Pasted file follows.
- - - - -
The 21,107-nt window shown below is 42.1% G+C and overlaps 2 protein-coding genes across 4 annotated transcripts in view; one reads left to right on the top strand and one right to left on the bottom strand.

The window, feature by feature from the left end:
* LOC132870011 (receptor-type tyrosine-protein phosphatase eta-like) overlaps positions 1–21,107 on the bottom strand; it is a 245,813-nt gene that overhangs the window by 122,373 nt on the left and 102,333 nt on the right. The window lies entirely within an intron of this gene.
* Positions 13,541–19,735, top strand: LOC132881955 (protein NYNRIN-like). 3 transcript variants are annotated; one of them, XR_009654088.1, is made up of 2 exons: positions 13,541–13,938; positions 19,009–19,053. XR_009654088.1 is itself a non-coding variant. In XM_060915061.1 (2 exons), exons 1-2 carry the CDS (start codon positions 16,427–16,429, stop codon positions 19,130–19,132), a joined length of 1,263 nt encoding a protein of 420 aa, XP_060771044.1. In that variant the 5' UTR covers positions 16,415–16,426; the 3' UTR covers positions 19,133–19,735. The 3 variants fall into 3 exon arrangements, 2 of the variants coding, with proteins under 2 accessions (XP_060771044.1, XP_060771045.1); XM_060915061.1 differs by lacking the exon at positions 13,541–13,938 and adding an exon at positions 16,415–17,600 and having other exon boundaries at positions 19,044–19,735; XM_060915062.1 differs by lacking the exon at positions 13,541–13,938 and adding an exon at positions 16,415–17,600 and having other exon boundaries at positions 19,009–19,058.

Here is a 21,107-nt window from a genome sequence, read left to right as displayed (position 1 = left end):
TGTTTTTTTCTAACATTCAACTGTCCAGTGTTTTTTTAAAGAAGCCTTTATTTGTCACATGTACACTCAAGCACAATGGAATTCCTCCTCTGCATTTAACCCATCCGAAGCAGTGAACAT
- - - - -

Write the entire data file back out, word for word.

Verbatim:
The 21,107-nt window shown below is 42.1% G+C and overlaps 2 protein-coding genes across 4 annotated transcripts in view; one reads left to right on the top strand and one right to left on the bottom strand.

The window, feature by feature from the left end:
* LOC132870011 (receptor-type tyrosine-protein phosphatase eta-like) overlaps positions 1–21,107 on the bottom strand; it is a 245,813-nt gene that overhangs the window by 122,373 nt on the left and 102,333 nt on the right. The window lies entirely within an intron of this gene.
* Positions 13,541–19,735, top strand: LOC132881955 (protein NYNRIN-like). 3 transcript variants are annotated; one of them, XR_009654088.1, is made up of 2 exons: positions 13,541–13,938; positions 19,009–19,053. XR_009654088.1 is itself a non-coding variant. In XM_060915061.1 (2 exons), exons 1-2 carry the CDS (start codon positions 16,427–16,429, stop codon positions 19,130–19,132), a joined length of 1,263 nt encoding a protein of 420 aa, XP_060771044.1. In that variant the 5' UTR covers positions 16,415–16,426; the 3' UTR covers positions 19,133–19,735. The 3 variants fall into 3 exon arrangements, 2 of the variants coding, with proteins under 2 accessions (XP_060771044.1, XP_060771045.1); XM_060915061.1 differs by lacking the exon at positions 13,541–13,938 and adding an exon at positions 16,415–17,600 and having other exon boundaries at positions 19,044–19,735; XM_060915062.1 differs by lacking the exon at positions 13,541–13,938 and adding an exon at positions 16,415–17,600 and having other exon boundaries at positions 19,009–19,058.

Here is a 21,107-nt window from a genome sequence, read left to right as displayed (position 1 = left end):
TGTTTTTTTCTAACATTCAACTGTCCAGTGTTTTTTTAAAGAAGCCTTTATTTGTCACATGTACACTCAAGCACAATGGAATTCCTCCTCTGCATTTAACCCATCCGAAGCAGTGAACAT